Thursday, July 14, 2011

A look at the underbelly of TV journalism

And this time, not from the U.S., but from Canada.

Oh, Canada! Could it be so bad as Kai Nagata (formerly of the CBC) laid out in his 3,000-word post on why he quit as CTV's Quebec City bureau chief?

The most quoted quote from Nagata, 24: So I didn’t quit my job because I felt frustrated or that my career was peaking. I quit my job because the idea burrowed into my mind that, on the long list of things I could be doing, television news is not the best use of my short life. The ends no longer justified the means.

But here's also another:
I have serious problems with the direction taken by Canadian policy and politics in the last five years. But as a reporter, I feel like I’ve been holding my breath. Every question I asked, every tweet I posted, and even what I said to other journalists and friends had to go through a filter, where my own opinions and values were carefully strained out. Even then I’m not sure I was always successful, but I always knew at the CBC and subsequently at CTV that there were serious consequences for editorial. Within the terms of my employment at CTV, there was a clause in which the corporation (now Bellmedia) literally took ownership of my intellectual property output. If I invented a better mouse trap, they owned the patent. If I wrote a novel, they got a cut. Rhymes on the back of a napkin? Bellmedia is hip to the jive, yo. And if I ever said anything out of line with my position as an “objective” TV reporter, they had grounds to fire me. I had a sinking feeling when I first read that clause, but I signed because I was 23 and I wanted the job. Now I want my opinions back.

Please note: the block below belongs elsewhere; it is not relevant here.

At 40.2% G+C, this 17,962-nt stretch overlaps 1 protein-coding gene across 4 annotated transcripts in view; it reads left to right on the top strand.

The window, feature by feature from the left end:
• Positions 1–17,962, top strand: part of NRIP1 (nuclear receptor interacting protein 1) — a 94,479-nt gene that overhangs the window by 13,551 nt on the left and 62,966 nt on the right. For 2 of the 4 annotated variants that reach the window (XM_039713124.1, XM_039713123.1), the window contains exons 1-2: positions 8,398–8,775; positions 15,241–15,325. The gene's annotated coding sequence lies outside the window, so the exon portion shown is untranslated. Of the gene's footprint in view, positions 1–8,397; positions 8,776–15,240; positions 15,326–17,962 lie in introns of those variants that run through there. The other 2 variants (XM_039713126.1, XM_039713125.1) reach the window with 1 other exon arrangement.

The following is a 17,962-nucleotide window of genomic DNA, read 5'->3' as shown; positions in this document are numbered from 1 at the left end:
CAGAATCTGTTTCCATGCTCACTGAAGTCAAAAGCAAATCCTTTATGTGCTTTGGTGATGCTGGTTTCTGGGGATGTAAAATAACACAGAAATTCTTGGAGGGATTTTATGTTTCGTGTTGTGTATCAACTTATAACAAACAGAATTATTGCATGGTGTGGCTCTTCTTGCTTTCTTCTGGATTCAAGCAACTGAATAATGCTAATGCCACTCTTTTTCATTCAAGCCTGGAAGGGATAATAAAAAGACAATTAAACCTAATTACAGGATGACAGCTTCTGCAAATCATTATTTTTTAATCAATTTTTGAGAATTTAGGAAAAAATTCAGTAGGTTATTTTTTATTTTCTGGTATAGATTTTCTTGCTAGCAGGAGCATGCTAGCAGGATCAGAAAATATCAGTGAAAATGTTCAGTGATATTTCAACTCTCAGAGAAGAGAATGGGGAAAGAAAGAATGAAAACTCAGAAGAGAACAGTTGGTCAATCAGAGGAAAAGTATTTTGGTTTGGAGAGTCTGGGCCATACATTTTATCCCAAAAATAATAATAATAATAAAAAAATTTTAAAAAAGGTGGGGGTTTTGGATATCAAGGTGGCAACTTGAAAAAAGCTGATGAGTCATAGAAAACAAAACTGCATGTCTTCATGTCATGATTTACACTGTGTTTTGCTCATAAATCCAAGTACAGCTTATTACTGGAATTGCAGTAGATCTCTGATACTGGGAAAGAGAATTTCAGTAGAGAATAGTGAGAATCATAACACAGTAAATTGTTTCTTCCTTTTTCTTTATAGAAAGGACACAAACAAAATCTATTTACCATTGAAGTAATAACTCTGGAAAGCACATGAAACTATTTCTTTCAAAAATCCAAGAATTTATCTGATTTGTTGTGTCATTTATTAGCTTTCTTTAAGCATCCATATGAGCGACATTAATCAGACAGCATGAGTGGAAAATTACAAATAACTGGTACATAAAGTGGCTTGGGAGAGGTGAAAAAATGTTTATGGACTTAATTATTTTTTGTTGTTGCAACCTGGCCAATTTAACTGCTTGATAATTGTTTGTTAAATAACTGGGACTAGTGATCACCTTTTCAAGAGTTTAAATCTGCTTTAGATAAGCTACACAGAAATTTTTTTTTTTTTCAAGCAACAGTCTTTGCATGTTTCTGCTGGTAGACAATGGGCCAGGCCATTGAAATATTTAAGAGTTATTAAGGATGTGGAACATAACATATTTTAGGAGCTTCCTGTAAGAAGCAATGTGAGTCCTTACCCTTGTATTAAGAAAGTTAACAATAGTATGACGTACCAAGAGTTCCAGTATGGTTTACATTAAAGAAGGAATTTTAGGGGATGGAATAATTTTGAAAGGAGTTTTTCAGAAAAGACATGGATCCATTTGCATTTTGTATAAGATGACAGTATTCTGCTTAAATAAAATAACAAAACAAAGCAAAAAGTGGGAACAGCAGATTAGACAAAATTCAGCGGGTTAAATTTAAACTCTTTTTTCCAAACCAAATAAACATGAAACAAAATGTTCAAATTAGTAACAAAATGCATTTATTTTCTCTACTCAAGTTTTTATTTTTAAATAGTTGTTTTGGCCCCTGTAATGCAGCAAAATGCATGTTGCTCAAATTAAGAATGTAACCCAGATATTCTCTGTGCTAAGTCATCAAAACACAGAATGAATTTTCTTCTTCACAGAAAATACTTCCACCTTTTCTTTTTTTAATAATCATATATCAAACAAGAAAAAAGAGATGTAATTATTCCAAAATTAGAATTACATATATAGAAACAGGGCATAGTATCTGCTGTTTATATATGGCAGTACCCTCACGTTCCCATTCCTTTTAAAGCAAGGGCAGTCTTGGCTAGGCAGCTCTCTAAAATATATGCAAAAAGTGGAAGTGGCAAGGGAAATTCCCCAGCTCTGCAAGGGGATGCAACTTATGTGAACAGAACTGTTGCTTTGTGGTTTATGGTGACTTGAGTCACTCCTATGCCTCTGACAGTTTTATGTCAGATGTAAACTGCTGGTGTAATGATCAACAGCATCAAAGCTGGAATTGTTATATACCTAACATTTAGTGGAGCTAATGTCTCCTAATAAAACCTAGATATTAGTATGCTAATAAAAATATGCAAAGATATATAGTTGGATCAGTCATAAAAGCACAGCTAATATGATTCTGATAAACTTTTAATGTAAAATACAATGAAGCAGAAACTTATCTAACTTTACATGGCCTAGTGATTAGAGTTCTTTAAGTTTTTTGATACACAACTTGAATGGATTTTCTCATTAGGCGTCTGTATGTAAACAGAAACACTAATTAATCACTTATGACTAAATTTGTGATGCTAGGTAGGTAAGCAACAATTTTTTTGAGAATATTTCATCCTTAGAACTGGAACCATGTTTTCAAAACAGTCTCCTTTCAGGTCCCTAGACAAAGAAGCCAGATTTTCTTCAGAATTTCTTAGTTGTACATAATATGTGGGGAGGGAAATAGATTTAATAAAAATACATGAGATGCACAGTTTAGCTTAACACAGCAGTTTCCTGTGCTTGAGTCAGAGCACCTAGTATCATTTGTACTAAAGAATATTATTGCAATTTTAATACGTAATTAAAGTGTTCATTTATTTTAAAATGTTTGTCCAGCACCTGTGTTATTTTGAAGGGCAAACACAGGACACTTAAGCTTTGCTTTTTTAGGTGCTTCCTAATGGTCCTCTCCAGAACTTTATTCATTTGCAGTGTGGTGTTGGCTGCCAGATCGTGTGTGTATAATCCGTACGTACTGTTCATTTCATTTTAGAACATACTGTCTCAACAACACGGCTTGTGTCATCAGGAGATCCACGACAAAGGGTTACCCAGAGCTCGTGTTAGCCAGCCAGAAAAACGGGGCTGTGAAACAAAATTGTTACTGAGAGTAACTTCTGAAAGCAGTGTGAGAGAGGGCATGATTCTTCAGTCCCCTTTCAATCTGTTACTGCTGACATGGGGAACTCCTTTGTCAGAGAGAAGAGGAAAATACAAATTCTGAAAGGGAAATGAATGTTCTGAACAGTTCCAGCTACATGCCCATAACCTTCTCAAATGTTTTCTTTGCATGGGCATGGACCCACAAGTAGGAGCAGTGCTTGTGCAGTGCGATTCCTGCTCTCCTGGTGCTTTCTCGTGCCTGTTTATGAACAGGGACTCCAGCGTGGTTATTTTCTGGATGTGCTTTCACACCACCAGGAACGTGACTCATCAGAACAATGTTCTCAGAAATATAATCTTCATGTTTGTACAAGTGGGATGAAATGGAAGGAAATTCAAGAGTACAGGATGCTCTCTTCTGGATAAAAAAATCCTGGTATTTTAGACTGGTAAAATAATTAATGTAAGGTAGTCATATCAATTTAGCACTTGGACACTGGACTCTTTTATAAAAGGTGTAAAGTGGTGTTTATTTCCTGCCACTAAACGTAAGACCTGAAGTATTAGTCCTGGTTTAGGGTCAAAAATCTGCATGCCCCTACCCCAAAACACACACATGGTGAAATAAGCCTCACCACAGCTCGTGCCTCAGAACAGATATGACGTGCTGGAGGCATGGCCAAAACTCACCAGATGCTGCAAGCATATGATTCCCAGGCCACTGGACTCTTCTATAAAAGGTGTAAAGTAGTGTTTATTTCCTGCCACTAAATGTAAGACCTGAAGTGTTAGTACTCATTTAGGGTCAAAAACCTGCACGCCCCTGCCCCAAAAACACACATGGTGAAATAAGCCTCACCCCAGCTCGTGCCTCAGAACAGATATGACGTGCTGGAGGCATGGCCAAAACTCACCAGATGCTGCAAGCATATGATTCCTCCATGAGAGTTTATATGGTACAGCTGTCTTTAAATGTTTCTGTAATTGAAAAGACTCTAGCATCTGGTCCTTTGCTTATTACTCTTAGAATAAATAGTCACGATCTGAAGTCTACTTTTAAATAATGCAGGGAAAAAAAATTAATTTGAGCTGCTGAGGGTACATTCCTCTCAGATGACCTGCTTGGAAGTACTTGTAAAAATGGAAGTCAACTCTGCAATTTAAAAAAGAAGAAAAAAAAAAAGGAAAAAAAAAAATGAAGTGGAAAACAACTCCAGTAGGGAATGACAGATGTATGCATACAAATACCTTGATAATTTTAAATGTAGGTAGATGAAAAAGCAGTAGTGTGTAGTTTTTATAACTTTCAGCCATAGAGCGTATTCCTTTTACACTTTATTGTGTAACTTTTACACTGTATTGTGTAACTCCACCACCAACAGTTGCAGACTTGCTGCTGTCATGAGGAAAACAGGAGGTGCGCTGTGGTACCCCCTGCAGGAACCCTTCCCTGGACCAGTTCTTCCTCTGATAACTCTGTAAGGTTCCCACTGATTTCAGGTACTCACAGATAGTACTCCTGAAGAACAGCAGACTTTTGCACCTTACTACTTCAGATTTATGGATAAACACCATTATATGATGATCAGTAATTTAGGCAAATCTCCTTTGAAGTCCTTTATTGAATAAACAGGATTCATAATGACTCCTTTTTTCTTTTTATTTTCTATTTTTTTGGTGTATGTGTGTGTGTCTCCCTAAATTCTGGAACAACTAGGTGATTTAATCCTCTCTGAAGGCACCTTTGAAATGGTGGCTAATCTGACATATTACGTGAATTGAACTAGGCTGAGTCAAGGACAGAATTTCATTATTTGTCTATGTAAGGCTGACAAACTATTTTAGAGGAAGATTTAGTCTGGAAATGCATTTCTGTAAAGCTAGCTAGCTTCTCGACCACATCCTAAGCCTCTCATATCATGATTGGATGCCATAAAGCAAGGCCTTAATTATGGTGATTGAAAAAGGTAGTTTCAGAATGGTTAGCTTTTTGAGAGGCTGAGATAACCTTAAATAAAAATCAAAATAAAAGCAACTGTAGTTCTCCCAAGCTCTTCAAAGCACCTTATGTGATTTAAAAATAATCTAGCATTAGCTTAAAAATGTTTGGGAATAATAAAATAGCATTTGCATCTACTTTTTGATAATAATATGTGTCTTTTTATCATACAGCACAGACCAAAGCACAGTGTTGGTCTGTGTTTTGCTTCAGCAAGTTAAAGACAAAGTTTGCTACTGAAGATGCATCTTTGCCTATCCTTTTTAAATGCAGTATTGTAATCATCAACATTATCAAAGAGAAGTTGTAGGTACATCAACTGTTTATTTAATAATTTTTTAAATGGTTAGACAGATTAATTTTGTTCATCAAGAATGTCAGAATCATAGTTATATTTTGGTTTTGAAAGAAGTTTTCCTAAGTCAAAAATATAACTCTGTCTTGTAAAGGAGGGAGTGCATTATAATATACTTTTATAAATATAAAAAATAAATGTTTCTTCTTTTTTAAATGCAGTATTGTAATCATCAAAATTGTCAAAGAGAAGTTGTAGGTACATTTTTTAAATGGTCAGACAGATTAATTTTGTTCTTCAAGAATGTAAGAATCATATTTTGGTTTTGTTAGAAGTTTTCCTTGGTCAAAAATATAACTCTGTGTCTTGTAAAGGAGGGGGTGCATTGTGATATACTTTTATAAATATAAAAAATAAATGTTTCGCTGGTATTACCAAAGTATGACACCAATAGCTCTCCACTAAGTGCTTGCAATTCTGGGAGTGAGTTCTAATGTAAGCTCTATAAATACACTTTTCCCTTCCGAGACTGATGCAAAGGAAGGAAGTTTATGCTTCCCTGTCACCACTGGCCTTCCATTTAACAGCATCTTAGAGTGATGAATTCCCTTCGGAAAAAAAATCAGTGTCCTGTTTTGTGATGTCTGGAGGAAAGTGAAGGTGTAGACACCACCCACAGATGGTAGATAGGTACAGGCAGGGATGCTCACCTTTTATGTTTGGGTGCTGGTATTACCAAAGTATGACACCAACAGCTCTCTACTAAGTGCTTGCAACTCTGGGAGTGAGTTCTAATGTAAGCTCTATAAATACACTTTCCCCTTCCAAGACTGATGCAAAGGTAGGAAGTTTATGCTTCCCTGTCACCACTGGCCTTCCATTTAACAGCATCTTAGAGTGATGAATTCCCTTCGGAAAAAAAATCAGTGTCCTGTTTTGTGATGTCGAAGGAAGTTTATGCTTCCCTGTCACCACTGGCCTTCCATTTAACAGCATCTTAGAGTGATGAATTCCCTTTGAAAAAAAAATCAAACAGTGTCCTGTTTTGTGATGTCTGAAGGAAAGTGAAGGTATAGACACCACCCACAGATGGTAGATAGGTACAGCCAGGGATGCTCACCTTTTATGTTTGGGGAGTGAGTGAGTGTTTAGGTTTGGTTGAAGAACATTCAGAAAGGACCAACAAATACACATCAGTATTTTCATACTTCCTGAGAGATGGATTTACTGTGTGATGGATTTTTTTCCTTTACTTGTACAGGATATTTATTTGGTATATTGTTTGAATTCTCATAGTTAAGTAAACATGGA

We can now cue the ongoing and seemingly never-ending debate about whether postmodern journalism can exist without an acknowledgment that objectivity is dead - long live transparency and knowing where the journalist is coming from.
In a nutshell, Nagata trots out many of the same criticisms we've often heard about shallowness, chasing the royals when there is "real news," ideology passing for news, etc. Read it and make your own decision. From my days in TV and my continuing association with those in that end of the business, it certainly rings true, but is it too strident, or perhaps not strident enough?

The CBC follows up with a chat with Nagata and a link to a slightly snarky response from a National Post reporter. (In essence: What? Nagata discovers journalism is a business that has some boundaries? Heavens me.)

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